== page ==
By Catherine Wagley
By Channing Sargent
By L.A. Weekly critics
By Amanda Lewis
By Catherine Wagley
By Carol Cheh
By Keegan Hamilton
By Bill Raden
A similar explosion occurred in Japan in the wake of World War II, as the trauma of nuclear devastation and socioeconomic upheaval came to penetrate a culture with a historic predisposition to the graphic arts, whose instinct for the potential of the page made for an especially powerful expression of the medium. These three chapters alone — “The Modernist Photobook,” “The Photobook as Propaganda” and “The Postwar Japanese Photobook” — are well worth the cost of the first volume, particularly for American readers, whose exposure to these books will likely have been limited. (Both Parr and Badger are British.)
What’s most striking about the survey, beyond the aesthetic innovations, is the reminder it offers of how many other stories the history of photography tells, particularly when released, as it is here, from an exclusively fine-art context. Many are already familiar: colonialism, war, manifest destiny, industrialization, psychiatry, biology, modernism, communism, fascism and the rise of popular culture — major historical shifts that were not only documented in photographs but fundamentally altered by the fact of their having been photographed. Beneath these, however, are hundreds of smaller tales, each presenting a unique and sometimes very peculiar view of the world.
The exquisite Facile (1935) is a glimpse into an artistically fertile ménage à trois, with poems by Paul Éluard and nude photographs of Éluard’s wife, Nusch, taken by Man Ray. Nobuyoshi Araki’s Shokuji (The Banquet) (1993) is a tribute to the artist’s late wife, told through photographs of the food they ate together in the last months of her life. Hans Killian’s Facies Dolorosa: Das Schmerzensreiche Antlitz (Facies Dolorosa: The Face of Pain) (1934), a series of portraits of seriously ill patients created by a doctor as a diagnostic tool, is a haunting journey into the essence of illness and human frailty. And in each of the many great photographic-journey books — John Thomson and Adolphe Smith’s Street Life in London (1877-78), Jacob Riis’ How the Other Half Lives (1890), Walker Evans’ Let Us Now Praise Famous Men (1941), Weegee’s Naked City (1945), Cartier-Bresson’s Europeans (1955), William Klein’s Life Is Good and Good for You in New York (1956), Robert Frank’s The Americans (1959), Larry Clark’s Tulsa (1971), Richard Avedon’s In the American West (1985) — there are as many stories as there are faces.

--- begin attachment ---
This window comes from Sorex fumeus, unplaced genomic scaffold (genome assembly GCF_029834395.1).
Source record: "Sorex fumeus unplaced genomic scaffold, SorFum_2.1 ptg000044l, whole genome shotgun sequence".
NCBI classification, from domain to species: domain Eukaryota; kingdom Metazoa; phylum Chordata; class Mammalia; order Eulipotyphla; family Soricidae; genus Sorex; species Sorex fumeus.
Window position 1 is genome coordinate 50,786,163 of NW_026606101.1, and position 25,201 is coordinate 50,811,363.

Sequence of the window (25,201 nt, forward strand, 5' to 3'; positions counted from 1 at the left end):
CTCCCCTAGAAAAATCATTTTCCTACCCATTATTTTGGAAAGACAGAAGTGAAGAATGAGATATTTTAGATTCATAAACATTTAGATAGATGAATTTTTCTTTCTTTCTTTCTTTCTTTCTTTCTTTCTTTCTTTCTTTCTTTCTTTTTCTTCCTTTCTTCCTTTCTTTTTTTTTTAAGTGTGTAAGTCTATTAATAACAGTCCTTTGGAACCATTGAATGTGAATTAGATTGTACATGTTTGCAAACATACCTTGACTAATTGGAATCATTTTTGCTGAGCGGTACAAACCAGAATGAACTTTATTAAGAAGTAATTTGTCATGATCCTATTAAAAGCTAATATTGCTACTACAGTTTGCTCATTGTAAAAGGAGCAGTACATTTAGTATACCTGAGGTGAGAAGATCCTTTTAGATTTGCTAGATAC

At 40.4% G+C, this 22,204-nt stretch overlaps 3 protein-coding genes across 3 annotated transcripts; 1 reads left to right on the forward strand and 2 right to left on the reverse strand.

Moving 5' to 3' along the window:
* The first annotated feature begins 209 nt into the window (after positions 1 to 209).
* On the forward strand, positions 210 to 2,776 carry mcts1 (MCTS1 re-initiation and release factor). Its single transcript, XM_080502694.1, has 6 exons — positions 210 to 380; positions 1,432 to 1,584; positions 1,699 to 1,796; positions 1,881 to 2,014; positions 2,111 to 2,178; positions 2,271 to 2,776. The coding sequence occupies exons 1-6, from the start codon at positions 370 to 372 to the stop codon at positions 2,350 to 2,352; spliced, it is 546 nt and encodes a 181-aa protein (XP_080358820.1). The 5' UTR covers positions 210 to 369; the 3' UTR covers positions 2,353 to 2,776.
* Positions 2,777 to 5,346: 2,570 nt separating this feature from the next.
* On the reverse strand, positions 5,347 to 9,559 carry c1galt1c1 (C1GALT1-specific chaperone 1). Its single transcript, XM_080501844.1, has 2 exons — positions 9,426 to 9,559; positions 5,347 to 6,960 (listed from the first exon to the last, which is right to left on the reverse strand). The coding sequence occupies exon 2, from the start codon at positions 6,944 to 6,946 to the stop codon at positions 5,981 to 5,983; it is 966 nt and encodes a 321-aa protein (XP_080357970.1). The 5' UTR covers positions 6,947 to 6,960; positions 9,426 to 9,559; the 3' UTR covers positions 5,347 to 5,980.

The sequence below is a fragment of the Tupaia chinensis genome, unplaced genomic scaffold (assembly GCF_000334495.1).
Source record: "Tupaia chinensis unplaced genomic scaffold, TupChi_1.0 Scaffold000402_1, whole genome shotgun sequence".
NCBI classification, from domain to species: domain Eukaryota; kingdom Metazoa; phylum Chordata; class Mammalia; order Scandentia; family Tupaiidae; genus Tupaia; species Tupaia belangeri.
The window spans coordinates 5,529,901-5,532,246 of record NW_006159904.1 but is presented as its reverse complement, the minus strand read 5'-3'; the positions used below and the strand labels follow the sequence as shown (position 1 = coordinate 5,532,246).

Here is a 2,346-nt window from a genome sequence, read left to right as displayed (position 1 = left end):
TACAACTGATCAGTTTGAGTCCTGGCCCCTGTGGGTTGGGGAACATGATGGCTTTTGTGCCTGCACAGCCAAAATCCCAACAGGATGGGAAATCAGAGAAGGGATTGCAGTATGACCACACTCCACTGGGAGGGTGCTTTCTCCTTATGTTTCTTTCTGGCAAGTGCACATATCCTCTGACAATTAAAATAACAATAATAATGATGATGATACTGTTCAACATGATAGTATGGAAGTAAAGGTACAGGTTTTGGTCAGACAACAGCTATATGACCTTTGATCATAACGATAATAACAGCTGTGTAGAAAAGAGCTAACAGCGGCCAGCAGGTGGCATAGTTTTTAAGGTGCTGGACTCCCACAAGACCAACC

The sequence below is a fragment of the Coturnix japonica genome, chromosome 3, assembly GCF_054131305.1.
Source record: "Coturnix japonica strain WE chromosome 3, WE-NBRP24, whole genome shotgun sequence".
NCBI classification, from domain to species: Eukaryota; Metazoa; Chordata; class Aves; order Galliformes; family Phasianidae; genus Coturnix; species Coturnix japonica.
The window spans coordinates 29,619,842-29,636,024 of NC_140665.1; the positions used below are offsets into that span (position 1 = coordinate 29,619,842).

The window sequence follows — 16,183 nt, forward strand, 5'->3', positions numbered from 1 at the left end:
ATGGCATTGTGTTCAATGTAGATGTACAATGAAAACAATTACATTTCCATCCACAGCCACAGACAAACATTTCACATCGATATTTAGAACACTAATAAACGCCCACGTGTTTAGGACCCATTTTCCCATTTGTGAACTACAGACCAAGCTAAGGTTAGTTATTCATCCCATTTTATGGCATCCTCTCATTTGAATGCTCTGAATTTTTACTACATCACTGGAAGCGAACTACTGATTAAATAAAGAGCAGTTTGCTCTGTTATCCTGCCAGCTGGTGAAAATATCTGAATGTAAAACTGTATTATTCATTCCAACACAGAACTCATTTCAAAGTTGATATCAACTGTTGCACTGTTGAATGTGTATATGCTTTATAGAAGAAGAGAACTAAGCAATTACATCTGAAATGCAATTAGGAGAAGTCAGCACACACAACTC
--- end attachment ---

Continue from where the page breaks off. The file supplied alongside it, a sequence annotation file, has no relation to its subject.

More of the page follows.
Up to this point, the importance of the photo book has been largely uncharted, falling into the crack between two traditionally predominant veins of thought on the subject: aesthetic (photography as art) and contextual (photography as mass medium). One scholar quoted by Badger refers to it as “a secret history embedded in the well-known chronologies of photographic history.” It isn’t likely to remain so for long, however, after a survey of this magnitude, eloquence and precision.
Vitamin Ph: New Perspectives in Photography, another book recently released by Phaidon, attempts a different sort of history, assembling 121 established and emerging artists, selected by “78 of the world’s top critics, curators and fellow artists,” who are deemed to have “made a significant contribution to photography (in its widest sense) in the last five years.”
It is the sort of book that probably needs to be published every once in a while, if for no other reason than to pad bright young artists’ résumés, and to maintain the illusion, for the rest of us, of the international art market as a thing one can still get one’s head around and pretend to be on top of. Think of it as a face book for the art-fair age. (Phaidon put out similar volumes on painting and drawing in 2002 and 2005.) There will be artists you know, most likely, and know to be deserving; artists you don’t know but who seem promising enough (take note); artists you know and don’t like; and artists who don’t much strike you one way or the other. In none of these cases, however, is the effect particularly satisfying. With nothing to go on but a handful of images, none of which could be said to benefit from the book’s flat, blocky design (a design governed, inexplicably, by the decidedly unphotographic motif of the periodic table), and a few paragraphs of text that are, in most cases, much in need of an editor, it’s hard to know what to make of any of these artists. At best, one leaves the book hoping to come across other books — monographs, say — capable of presenting them in a fuller light.
THE PHOTOBOOK: A History, Volumes 1 and 2 | By MARTIN PARR and GERRY BADGER | Phaidon Press | 320 pages each | $75 each hardcover
VITAMIN Ph: New Perspectives in Photography | Introduction by T.J. DEMOS | Phaidon Press | 352 pages | $70 hardcover